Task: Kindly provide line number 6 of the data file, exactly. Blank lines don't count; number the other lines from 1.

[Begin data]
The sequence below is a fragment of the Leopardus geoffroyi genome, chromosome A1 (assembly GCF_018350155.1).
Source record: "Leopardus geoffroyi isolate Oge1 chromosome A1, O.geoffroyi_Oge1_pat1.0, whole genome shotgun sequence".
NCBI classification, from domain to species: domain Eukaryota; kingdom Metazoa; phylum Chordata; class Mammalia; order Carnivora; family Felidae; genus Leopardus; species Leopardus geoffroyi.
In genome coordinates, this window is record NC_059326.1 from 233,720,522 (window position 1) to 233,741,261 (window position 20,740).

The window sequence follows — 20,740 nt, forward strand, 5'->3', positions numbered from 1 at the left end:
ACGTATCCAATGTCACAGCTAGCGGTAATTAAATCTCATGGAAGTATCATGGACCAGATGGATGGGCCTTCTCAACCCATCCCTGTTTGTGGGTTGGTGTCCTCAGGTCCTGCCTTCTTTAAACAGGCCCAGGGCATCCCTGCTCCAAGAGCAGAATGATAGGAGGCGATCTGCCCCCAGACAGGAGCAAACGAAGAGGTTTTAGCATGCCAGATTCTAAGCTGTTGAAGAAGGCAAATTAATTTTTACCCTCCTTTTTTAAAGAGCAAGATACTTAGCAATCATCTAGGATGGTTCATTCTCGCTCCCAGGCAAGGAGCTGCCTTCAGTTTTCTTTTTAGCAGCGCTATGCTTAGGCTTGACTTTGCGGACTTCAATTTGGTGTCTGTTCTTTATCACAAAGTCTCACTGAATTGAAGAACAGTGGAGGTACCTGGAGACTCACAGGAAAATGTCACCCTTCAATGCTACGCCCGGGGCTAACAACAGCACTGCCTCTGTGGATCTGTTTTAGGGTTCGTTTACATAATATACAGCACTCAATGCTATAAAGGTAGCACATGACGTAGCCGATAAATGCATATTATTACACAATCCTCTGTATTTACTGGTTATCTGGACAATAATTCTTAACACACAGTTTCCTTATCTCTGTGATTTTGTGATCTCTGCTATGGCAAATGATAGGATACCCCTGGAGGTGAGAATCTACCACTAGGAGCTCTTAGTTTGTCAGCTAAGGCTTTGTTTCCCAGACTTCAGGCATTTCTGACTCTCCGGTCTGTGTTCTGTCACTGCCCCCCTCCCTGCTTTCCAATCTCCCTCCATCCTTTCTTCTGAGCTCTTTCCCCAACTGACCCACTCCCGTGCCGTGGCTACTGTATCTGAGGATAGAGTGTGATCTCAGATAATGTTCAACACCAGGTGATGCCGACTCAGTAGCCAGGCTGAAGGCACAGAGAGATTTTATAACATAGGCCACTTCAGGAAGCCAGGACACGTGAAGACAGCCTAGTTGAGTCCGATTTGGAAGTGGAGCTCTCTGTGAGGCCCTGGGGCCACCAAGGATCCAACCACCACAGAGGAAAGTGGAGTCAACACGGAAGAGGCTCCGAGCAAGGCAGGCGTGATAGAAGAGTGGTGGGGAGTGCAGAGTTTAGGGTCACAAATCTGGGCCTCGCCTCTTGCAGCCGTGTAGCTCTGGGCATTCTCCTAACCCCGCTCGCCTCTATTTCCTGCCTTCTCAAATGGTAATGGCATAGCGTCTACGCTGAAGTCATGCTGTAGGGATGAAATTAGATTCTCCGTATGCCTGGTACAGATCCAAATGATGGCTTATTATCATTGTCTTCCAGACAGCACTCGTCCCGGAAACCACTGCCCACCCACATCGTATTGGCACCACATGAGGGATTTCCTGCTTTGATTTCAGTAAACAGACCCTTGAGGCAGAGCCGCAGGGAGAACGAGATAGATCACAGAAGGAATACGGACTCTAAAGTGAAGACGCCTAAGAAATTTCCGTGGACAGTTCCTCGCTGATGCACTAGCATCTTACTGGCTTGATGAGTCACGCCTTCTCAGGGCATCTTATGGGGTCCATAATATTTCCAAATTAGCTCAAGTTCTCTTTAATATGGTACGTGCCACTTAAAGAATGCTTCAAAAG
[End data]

ACGTATCCAATGTCACAGCTAGCGGTAATTAAATCTCATGGAAGTATCATGGACCAGATGGATGGGCCTTCTCAACCCATCCCTGTTTGTGGGTTGGTGTCCTCAGGTCCTGCCTTCTTTAAACAGGCCCAGGGCATCCCTGCTCCAAGAGCAGAATGATAGGAGGCGATCTGCCCCCAGACAGGAGCAAACGAAGAGGTTTTAGCATGCCAGATTCTAAGCTGTTGAAGAAGGCAAATTAATTTTTACCCTCCTTTTTTAAAGAGCAAGATACTTAGCAATCATCTAGGATGGTTCATTCTCGCTCCCAGGCAAGGAGCTGCCTTCAGTTTTCTTTTTAGCAGCGCTATGCTTAGGCTTGACTTTGCGGACTTCAATTTGGTGTCTGTTCTTTATCACAAAGTCTCACTGAATTGAAGAACAGTGGAGGTACCTGGAGACTCACAGGAAAATGTCACCCTTCAATGCTACGCCCGGGGCTAACAACAGCACTGCCTCTGTGGATCTGTTTTAGGGTTCGTTTACATAATATACAGCACTCAATGCTATAAAGGTAGCACATGACGTAGCCGATAAATGCATATTATTACACAATCCTCTGTATTTACTGGTTATCTGGACAATAATTCTTAACACACAGTTTCCTTATCTCTGTGATTTTGTGATCTCTGCTATGGCAAATGATAGGATACCCCTGGAGGTGAGAATCTACCACTAGGAGCTCTTAGTTTGTCAGCTAAGGCTTTGTTTCCCAGACTTCAGGCATTTCTGACTCTCCGGTCTGTGTTCTGTCACTGCCCCCCTCCCTGCTTTCCAATCTCCCTCCATCCTTTCTTCTGAGCTCTTTCCCCAACTGACCCACTCCCGTGCCGTGGCTACTGTATCTGAGGATAGAGTGTGATCTCAGATAATGTTCAACACCAGGTGATGCCGACTCAGTAGCCAGGCTGAAGGCACAGAGAGATTTTATAACATAGGCCACTTCAGGAAGCCAGGACACGTGAAGACAGCCTAGTTGAGTCCGATTTGGAAGTGGAGCTCTCTGTGAGGCCCTGGGGCCACCAAGGATCCAACCACCACAGAGGAAAGTGGAGTCAACACGGAAGAGGCTCCGAGCAAGGCAGGCGTGATAGAAGAGTGGTGGGGAGTGCAGAGTTTAGGGTCACAAATCTGGGCCTCGCCTCTTGCAGCCGTGTAGCTCTGGGCATTCTCCTAACCCCGCTCGCCTCTATTTCCTGCCTTCTCAAATGGTAATGGCATAGCGTCTACGCTGAAGTCATGCTGTAGGGATGAAATTAGATTCTCCGTATGCCTGGTACAGATCCAAATGATGGCTTATTATCATTGTCTTCCAGACAGCACTCGTCCCGGAAACCACTGCCCACCCACATCGTATTGGCACCACATGAGGGATTTCCTGCTTTGATTTCAGTAAACAGACCCTTGAGGCAGAGCCGCAGGGAGAACGAGATAGATCACAGAAGGAATACGGACTCTAAAGTGAAGACGCCTAAGAAATTTCCGTGGACAGTTCCTCGCTGATGCACTAGCATCTTACTGGCTTGATGAGTCACGCCTTCTCAGGGCATCTTATGGGGTCCATAATATTTCCAAATTAGCTCAAGTTCTCTTTAATATGGTACGTGCCACTTAAAGAATGCTTCAAAAG